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Chesser v. Director Federal Bureau of Prisons

United States District Court, D. Colorado

February 15, 2019



          Nina Y. Wang United States Magistrate Judge

         This matter comes before the court on Plaintiff Zachary A. Chesser's (“Plaintiff” or “Mr. Chesser”) Objections to the Imposition of Costs (or “Objections”), filed October 23, 2018. [#213]. This civil action was referred to the undersigned Magistrate Judge to fully preside over for all purposes. See [#37]; 28 U.S.C. § 636(c); Fed.R.Civ.P. 73; D.C.COLO.LCivR 72.2(d). Having reviewed the Objection to Costs, Defendant Director of Bureau of Prisons' (“Defendant” or “BOP”) Response, and the applicable case law, the court OVERRULES Plaintiff's Objections for the reasons stated herein.


         This court presumes the Parties' familiarity with the background of this case and will therefore discuss it only as it pertains to the instant Objections. Plaintiff initiated this civil action on December 22, 2014 in the United States District Court for the District of Columbia. [#1-1]. Plaintiff, a Muslim, alleged that the BOP substantially burdened his exercise of religion in violation of the Religious Freedom Restoration Act of 1993 (“RFRA”), 42 U.S.C. § 2000bb-1 et seq. See generally [id.; #3; #58]. The District Court for the District of Columbia transferred this matter to this District on September 8, 2015. See [#1]. Upon his transfer to this District, the court directed Mr. Chesser to file an Amended and Second Amended Complaint, and the Honorable Lewis T. Babcock drew two of Plaintiff's four claims to the undersigned Magistrate Judge. See [#4; #20; #22; #24; #25].

         On March 25, 2016, the court denied Plaintiff's Motion to Reconsider the dismissal of two of his four claims, but granted in part his Motion for Leave to Amend [#46]. See [#53]. Plaintiff filed his Third Amended Complaint (“TAC”), the operative pleading in this matter, on June 9, 2016. [#58]. The TAC asserted two claims against Defendant for violations of RFRA: the BOP's policy of “holding inmates in solitary confinement due to their ties to terrorism” (“Claim III”) and its conditions of confinement at the ADMAX United States Penitentiary in Florence, Colorado (“ADX”) substantially burdened the exercise of Mr. Chesser's sincerely held religious beliefs (“Claim IV”). See [id.]. The court granted in part the BOP's Motion to Dismiss the TAC, leaving intact a portion of Claim III and the entirety of Claim IV. See [#86].

         Following several impasses with discovery the court granted the Parties' request for a 120-day extension of the discovery and dispositive motions deadline, extending those deadlines to January 23 and February 26, 2018, respectively. See [#159]. Each party then received an additional extension of time to file their respective dispositive motions. See [#174; #179]. The BOP filed its Motion for Summary Judgment on March 2, 2018 [#180] and Plaintiff his Second Motion for Partial Summary Judgment on April 2, 2018 [#193]. On August 6, 2018, the court granted summary judgment in favor of the BOP on all claims and against Plaintiff, and awarded costs to the BOP as the prevailing party. See [#208]. Final Judgment entered in favor of Defendant and against Plaintiff on August 7, 2018. [#209].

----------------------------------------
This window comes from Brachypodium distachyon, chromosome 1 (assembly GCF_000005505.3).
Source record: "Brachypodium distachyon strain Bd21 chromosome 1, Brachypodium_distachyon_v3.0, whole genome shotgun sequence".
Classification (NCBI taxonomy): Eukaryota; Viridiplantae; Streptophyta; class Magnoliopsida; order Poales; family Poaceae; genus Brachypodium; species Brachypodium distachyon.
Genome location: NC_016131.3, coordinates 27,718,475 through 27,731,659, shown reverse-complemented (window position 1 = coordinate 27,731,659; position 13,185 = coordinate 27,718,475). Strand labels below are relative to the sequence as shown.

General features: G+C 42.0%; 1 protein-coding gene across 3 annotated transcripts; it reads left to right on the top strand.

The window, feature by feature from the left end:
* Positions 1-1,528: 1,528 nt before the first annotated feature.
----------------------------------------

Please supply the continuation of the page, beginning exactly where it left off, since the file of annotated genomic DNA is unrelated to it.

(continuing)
Defendant then submitted its proposed bill of costs on August 10, 2018. See [#210]. On October 2, 2018, following a hearing on the proposed bill of costs, the Clerk of the Court assessed costs in the amount of $2, 330.80 against Plaintiff. See [#212]. Plaintiff objected to the imposition of costs on October 23, 2018, arguing that the BOP conducted itself in bad faith during litigation and that Plaintiff cannot pay the assessed amount. See [#213; #213-1]. Defendant has since responded, see [#214], and though Plaintiff has not since replied, nothing precludes the court from addressing Mr. Chesser's Objections at this time. See D.C.COLO.LCivR 7.1(d).


         Rule 54(d)(1) of the Federal Rules of Civil Procedure provides, in pertinent part, “Unless a federal statute, these rules, or a court order provides otherwise, costs-other than attorney's fees-should be allowed to the prevailing party. . . . The clerk may tax costs on 14 days' notice. On motion served within the next 7 days, the court may review the clerk's action.” Fed.R.Civ.P. 54(d)(1).[1] Indeed, the denial of costs to the prevailing party is a severe remedy, see Klein v. Grynberg, 44 F.3d 1497, 1507 (10th Cir. 1995), and the district court must support its denial of costs with valid reasons, see Utah Animal Rights Coal. v. Salt Lake Cty., 566 F.3d 1236, 1245 (10th Cir. 2009). In several instances, however, the denial of costs may be appropriate, such as when:

1. the prevailing party is only partially successful,
2. the prevailing party was obstructive and acted in bad faith during the course of the litigation,
3. damages are “only nominal, ”
4. the nonprevailing party is indigent,
5. costs are “unreasonably high or unnecessary, ...

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